0 Comments
Download PDF Theoretical-physics concepts can be hard for anyone to visualize. As a person with albinism, a genetic condition that impairs vision, I face particular challenges. In this picture, taken in June at my former office at University College London, I’m sitting in front of a blackboard filled with mathematical equations describing quantum states. I
0 Comments
CORRESPONDENCE 25 October 2021 Brazil’s scientists face 90% budget cut Alicia J. Kowaltowski 0 Alicia J. Kowaltowski University of São Paulo, São Paulo, Brazil. View author publications You can also search for this author in PubMed  Google Scholar Share on Twitter Share on Twitter Share on Facebook Share on Facebook Share via E-Mail Share via
0 Comments
NEWS 22 October 2021 Ancient DNA points to origins of modern domestic horses Genetic analysis shows that the ancestors of all modern horses lived in the Western Eurasian steppes more than 4,000 years ago. Tosin Thompson Tosin Thompson View author publications You can also search for this author in PubMed  Google Scholar Share on Twitter
0 Comments
NEWS 22 October 2021 Scientists reel as Brazilian government backtracks on research funds President Jair Bolsonaro has approved a bill funnelling cash away from science and towards other areas of government, stranding research proposals and dashing hopes. Meghie Rodrigues Meghie Rodrigues View author publications You can also search for this author in PubMed  Google Scholar
0 Comments
Download PDF They always take me early morning, shiptime, when the alien mindlink is strongest. I slump down as the prison guards strap me into the mindlink cradle. Arms, legs, chest, waist, neck; everything. They lock the back of my prisoner’s harness to the cradle, tightening it until I can’t move an inch. Same as
0 Comments
Typically, human Internal organs grow and undergo changes during the course of life, although they hardly change completely. Things aren’t that straightforward for infant octopuses. (Photo : Getty Images) Kölliker’s Organs (KO)   Prior to their birth, embryonic octopuses grow hundreds of temporary, tiny structures referred to as Kölliker’s organs (KO) which conceal every visible part
0 Comments
Adding an artificial enzyme to bacteria1 allows them to carry out unnatural reactions that produce novel chemical compounds from sugars. Access options Access through your institution Change institution Buy or subscribe Subscribe to Journal Get full journal access for 1 year 199,00 € only 3,90 € per issue Subscribe Tax calculation will be finalised during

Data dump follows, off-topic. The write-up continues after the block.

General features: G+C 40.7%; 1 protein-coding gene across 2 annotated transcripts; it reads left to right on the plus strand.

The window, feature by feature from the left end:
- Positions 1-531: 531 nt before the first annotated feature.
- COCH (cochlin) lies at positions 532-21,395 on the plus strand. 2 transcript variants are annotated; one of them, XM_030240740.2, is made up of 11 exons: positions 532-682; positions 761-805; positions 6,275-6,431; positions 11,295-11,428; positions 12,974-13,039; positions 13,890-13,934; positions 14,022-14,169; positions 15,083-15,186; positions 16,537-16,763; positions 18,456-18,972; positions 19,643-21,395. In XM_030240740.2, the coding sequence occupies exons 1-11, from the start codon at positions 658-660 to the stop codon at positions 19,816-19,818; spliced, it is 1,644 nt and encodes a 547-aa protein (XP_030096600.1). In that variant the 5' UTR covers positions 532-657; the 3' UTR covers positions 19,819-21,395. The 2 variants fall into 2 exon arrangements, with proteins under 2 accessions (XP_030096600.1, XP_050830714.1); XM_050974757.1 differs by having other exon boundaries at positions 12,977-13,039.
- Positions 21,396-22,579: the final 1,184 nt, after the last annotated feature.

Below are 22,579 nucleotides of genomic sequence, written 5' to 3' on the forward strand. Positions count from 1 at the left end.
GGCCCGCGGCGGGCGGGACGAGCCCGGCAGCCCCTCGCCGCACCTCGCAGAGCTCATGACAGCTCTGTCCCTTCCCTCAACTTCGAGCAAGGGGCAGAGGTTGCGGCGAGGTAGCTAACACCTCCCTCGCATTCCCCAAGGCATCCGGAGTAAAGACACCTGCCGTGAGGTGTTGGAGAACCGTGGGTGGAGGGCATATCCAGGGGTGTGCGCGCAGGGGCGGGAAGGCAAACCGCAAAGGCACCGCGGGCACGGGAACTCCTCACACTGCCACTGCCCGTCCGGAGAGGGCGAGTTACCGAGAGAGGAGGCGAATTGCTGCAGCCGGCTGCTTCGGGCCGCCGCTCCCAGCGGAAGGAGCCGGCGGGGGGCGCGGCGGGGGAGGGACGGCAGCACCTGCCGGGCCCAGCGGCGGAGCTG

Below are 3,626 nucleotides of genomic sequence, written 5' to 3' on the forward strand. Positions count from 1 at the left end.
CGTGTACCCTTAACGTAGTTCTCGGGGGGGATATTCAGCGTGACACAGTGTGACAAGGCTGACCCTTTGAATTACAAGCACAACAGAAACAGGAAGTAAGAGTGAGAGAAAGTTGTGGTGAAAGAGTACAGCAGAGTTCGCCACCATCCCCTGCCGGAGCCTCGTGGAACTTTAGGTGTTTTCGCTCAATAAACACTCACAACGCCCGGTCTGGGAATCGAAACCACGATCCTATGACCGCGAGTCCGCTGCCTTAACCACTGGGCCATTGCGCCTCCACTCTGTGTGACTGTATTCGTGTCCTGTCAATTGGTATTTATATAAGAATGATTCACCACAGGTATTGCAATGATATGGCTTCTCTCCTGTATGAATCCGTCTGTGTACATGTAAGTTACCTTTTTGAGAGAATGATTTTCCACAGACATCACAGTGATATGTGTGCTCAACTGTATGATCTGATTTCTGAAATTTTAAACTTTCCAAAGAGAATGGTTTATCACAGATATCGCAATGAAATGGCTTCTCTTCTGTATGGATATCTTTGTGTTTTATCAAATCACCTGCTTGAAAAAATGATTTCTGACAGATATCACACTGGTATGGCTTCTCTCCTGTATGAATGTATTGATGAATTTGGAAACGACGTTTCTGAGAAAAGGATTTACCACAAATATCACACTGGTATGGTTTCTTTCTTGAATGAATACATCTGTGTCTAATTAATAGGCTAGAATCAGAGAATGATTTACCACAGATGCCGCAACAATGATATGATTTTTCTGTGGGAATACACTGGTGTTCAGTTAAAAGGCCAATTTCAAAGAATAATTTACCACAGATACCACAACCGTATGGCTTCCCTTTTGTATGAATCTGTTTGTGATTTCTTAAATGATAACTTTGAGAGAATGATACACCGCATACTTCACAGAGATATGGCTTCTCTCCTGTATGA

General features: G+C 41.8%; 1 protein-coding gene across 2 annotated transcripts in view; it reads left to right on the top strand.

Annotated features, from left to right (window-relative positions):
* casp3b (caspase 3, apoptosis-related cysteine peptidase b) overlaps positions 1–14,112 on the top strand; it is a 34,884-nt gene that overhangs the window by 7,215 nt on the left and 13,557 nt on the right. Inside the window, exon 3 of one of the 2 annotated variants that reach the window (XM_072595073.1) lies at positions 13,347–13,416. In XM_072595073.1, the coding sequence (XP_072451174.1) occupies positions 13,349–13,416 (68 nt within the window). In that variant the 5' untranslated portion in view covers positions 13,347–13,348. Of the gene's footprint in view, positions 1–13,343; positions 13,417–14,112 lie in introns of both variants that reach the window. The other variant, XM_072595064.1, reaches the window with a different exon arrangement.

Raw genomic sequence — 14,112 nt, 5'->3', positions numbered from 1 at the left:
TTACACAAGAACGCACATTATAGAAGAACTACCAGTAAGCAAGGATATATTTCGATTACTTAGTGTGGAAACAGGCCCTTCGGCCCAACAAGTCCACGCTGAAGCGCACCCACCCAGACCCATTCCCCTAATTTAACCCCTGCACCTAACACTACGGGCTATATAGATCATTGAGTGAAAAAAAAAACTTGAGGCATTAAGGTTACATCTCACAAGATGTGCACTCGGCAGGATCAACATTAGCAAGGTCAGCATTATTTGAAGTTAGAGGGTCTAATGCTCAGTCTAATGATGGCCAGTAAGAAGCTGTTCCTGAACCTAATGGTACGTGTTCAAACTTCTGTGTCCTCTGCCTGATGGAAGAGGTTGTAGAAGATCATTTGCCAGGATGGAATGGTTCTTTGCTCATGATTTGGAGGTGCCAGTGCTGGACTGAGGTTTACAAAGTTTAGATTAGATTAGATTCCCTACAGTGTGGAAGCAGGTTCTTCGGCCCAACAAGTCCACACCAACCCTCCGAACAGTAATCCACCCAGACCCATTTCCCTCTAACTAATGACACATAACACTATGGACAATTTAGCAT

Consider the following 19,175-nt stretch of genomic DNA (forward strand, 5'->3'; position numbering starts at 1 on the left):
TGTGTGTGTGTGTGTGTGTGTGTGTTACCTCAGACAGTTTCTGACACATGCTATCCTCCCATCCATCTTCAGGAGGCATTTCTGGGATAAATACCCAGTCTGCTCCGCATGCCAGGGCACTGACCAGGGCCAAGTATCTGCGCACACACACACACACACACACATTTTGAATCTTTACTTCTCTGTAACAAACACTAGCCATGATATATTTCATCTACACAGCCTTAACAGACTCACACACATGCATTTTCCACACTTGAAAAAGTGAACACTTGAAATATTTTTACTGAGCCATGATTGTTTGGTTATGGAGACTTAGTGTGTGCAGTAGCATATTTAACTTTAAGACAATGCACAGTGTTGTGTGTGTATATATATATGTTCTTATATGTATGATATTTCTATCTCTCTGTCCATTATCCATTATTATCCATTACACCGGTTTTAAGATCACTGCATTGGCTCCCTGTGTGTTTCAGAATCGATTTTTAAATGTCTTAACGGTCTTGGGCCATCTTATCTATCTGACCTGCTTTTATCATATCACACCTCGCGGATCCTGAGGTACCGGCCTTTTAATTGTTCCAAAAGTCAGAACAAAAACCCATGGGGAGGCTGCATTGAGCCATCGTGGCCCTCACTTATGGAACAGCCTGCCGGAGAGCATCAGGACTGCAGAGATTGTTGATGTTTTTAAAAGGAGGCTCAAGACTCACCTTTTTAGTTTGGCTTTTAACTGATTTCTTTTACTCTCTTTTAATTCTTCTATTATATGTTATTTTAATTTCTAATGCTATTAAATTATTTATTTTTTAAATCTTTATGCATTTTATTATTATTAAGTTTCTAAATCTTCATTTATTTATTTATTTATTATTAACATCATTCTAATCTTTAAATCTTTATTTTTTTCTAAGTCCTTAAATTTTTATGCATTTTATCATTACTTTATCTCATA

0 Comments
A quick bath in water helps to make a sheet of treated wood as pliable as paper, allowing it to take on complex forms that have much more strength than natural wood. Access options Access through your institution Change institution Buy or subscribe Subscribe to Journal Get full journal access for 1 year 199,00 €
0 Comments
Bunnings Warehouse is being urged to remove a popular poison variety off its shelves by Australia’s leading bird protection organization. BirdLife Australia has asked that the retailer cease selling certain rat and mouse poisons, saying they are harming native birds and fauna. (Photo : Wikimedia Commons) After a severe mouse epidemic hit eastern Australia in
0 Comments
According to a new study, recycled lithium-ion batteries are as good as, if not better than, new lithium-ion batteries manufactured using newly mined materials. The research was carried out by Yan Wang, a mechanical engineering professor at Worcester Polytechnic Institute, and a team of researchers from the US Advanced Battery Consortium (USABC). The research included
0 Comments
1. Ingstad, H. & Ingstad, A. S. The Viking Discovery of America: The Excavations of a Norse Settlement at L’Anse aux Meadows, Newfoundland (Breakwater Books, 2000). 2. Wallace, B. L. in Contact, Continuity, and Collapse: the Norse Colonization of the North Atlantic (ed. Barrett, J.) 207–238 (Brepols, 2003). 3. Nydal, R. A critical review of
0 Comments